This is a major milestone in the progress of the Grand Paris Express: the delivery of the first of the 27 trainsets planned to carry passengers on line 15 South, when it enters service at the end of 2025. These trains are an adapted version of the ‘Metropolis’ range built by Alstom on the basis of preliminary design studies carried out by SYSTRA teams.
Our work was carried out as part of the dual assignment for Systems Integration Assistance (ISG) on lines 15, 16 and 17, and Rolling Stock and Automatic Control System project management (MOE MR/AC) for the Société du Grand Paris.
The arrival of the first train is an important milestone for the Grand Paris Express project, which is entering a new phase. It’s a milestone that provides a concrete illustration of the approach to testing and entry into service! We are proud to be contributing, alongside Société du Grand Paris, to this extraordinary project, at the service of users in the Greater Paris region.Didier Traube, CEO SYSTRA France
Two years of dynamic testing before entry into service
Before delivery to the Champigny maintenance and storage site, the first trains will have undergone 10,000km of endurance tests*, first on the 1.8km test ring at Valenciennes, then in the tunnel on line 15 South. These tests, also known as ‘burn-in’, began several months ago.
After the static and then dynamic tests at Valenciennes, the first train reached the maintenance and storage site at Champigny. Throughout this unique railway design project, SYSTRA France’s skills were mobilised, and I would like to congratulate the teams involved.Guillaume Perche, Project Manager for Rolling Stock Interfaces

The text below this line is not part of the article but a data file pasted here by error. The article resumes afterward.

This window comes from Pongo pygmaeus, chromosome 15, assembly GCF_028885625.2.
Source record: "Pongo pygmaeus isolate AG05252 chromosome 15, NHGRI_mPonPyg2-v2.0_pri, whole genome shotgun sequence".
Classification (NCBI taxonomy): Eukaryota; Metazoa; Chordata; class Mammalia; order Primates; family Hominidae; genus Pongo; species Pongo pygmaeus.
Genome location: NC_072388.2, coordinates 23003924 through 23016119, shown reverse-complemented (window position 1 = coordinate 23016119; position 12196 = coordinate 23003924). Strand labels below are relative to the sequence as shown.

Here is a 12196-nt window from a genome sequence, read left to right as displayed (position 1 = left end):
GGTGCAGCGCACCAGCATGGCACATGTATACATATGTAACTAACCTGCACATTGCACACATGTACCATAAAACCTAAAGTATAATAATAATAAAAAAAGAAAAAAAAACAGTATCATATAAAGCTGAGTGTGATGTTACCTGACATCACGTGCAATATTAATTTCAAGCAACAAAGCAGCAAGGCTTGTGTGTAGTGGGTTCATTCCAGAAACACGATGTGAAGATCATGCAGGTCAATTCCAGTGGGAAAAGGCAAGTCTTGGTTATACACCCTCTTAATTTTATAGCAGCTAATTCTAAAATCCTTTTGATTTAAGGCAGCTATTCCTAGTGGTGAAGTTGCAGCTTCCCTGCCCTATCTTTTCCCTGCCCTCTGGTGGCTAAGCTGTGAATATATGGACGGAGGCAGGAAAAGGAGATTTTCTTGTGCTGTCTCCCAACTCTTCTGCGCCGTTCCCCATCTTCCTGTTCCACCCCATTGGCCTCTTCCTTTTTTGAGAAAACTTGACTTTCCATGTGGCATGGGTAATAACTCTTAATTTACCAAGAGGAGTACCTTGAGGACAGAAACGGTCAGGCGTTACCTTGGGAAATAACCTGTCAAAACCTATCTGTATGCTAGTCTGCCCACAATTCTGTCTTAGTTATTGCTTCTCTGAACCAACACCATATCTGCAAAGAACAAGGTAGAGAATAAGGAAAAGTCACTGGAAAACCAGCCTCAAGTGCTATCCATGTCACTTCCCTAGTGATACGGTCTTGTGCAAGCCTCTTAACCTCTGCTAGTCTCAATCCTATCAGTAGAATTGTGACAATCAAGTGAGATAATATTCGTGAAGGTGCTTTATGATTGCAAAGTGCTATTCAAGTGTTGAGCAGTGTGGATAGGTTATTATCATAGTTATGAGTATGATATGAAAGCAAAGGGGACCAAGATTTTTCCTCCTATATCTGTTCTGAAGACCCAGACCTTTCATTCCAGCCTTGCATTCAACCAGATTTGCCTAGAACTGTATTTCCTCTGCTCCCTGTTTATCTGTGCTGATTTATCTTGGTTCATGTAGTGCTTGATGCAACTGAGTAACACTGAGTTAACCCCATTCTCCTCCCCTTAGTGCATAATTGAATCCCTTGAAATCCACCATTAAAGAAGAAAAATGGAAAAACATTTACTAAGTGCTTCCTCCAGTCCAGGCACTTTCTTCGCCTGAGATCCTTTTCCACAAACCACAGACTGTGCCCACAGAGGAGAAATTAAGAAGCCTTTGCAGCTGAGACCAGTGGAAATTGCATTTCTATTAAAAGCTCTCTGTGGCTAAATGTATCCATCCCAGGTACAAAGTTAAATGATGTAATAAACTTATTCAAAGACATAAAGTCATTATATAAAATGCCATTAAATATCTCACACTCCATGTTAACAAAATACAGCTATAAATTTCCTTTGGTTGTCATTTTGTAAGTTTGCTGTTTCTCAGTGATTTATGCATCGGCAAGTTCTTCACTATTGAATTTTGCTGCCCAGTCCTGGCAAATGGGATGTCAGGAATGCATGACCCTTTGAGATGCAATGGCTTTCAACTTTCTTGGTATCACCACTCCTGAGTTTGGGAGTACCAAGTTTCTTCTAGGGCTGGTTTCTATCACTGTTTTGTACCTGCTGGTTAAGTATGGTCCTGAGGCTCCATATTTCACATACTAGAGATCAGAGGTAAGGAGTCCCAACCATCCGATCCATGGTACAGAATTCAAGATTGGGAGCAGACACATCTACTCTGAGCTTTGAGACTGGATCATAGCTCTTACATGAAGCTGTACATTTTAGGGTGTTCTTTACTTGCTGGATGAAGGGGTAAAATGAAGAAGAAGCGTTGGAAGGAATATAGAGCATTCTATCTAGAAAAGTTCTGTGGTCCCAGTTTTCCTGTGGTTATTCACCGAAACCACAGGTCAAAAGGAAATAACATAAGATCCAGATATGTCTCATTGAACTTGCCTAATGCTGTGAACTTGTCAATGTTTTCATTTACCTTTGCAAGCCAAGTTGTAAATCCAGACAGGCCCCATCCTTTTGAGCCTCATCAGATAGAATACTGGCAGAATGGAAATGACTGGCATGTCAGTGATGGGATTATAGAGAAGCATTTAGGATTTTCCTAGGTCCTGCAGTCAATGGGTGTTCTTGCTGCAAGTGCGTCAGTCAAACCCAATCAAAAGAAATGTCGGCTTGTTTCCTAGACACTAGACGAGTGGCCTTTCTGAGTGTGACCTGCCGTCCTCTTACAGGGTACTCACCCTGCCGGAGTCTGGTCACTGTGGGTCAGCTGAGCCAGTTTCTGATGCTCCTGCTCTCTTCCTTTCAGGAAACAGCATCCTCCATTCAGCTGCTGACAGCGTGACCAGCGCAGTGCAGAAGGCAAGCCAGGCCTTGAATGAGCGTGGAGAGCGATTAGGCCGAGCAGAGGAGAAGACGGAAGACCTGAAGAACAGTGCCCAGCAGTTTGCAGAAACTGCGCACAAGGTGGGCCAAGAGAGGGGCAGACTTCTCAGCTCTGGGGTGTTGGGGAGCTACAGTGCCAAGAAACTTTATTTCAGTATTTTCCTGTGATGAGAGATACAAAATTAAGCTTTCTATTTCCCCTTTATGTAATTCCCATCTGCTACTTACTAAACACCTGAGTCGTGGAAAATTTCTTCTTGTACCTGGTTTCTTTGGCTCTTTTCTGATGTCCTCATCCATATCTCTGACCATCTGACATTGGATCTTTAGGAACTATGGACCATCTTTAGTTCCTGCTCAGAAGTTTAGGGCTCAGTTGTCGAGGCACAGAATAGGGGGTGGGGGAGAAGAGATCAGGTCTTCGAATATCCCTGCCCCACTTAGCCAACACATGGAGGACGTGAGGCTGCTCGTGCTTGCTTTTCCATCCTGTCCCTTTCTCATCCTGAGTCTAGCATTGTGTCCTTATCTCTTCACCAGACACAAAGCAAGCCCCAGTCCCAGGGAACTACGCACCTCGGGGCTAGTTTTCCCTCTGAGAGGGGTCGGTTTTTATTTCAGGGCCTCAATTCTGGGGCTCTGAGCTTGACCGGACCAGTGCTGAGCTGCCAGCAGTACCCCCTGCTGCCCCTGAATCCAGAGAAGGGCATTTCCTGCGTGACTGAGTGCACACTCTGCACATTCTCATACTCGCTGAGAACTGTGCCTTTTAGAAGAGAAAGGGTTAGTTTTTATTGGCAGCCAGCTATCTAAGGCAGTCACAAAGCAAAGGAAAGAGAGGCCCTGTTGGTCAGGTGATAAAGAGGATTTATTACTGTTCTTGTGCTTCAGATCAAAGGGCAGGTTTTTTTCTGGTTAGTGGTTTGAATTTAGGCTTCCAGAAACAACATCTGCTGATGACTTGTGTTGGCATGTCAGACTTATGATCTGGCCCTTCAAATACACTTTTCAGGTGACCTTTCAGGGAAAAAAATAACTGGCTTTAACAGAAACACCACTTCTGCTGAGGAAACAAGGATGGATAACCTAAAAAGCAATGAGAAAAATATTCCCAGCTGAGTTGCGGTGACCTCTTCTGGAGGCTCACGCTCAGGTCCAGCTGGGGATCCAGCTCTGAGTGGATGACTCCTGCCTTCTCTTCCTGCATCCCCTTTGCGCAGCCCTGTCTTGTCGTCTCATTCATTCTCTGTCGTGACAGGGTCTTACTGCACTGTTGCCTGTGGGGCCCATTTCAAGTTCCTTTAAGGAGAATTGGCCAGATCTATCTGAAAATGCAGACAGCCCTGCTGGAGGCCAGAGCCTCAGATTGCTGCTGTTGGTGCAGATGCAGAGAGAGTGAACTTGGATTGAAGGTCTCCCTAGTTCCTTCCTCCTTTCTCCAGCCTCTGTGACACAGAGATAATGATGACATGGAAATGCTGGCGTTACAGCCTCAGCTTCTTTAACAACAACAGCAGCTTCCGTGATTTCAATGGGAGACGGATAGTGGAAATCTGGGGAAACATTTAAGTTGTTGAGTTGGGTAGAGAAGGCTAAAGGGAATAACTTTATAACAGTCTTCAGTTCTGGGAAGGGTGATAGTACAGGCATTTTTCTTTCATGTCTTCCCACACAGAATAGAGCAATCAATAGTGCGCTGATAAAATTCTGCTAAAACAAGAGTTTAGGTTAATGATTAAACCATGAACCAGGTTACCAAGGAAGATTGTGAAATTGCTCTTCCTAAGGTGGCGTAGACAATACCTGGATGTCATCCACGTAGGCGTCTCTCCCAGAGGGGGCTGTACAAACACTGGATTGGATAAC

What does this mean in concrete terms? Each trainset is fitted with sensors, and our SYSTRA engineers check that all the systems are working, and that the behaviour, traction and braking performance of each trainset are in line, even in demanding situations. This ensures, among other things, that each train stops correctly within the specified distances. Vigorous braking and speed increases are carried out to test all the equipment. The connection between the train and the platform doors is tested at all stations, and trains are driven to and from the maintenance and storage site. These tests were carried out in manual mode with a driver, then in automatic mode without a driver.
All the tests will be spread over two years, so that every train can be checked before the entry into service of line 15 South, from Noisy-Champs to Pont-de-Sèvres.
Key facts – Trains for the Grand Paris Express
- 183 trains ordered
- 133 MR6V trains for line 15 (length: 108m)
- 50 MR3V trains for lines 16 and 17 (length 54m)
- 500 to 1,000 passengers per train, 20% of seats
- Full PRM accessibility
- Fully automatic driving
- Width: 2.80m (greater than the 2.40m gauge of the Paris metro)
- Iron bearing
- Powered by a 1,500-volt DC catenary
- 3 access doors per side
- Full interlocking (Boa train)
- Maximum speed: 110km/h
- Deliveries: 2023 to 2030
- Production: France (Valenciennes)
Did you know?
The MR3V/MR6V trainsets belong to Alstom’s ’Metropolis’ range, the name given to all the metro trainsets produced by this manufacturer. Although specific to the Grand Paris Express, they share a common base and management systems similar to those used in metros in Sydney, Barcelona, Budapest, Dubai and Singapore! Other countries will soon be using these trains, including Canada for the REM and Chile for the Santiago metro line 7. In the Greater Paris region, the trains will be connected (USB sockets, WiFi), air-conditioned and equipped with video protection cameras.
*The first two trains will undergo 10,000km of endurance tests before acceptance, then the tests will increase to 1,000km for trains 3 to 10, and 150km only in tunnels on the Grand Paris Express for subsequent trains.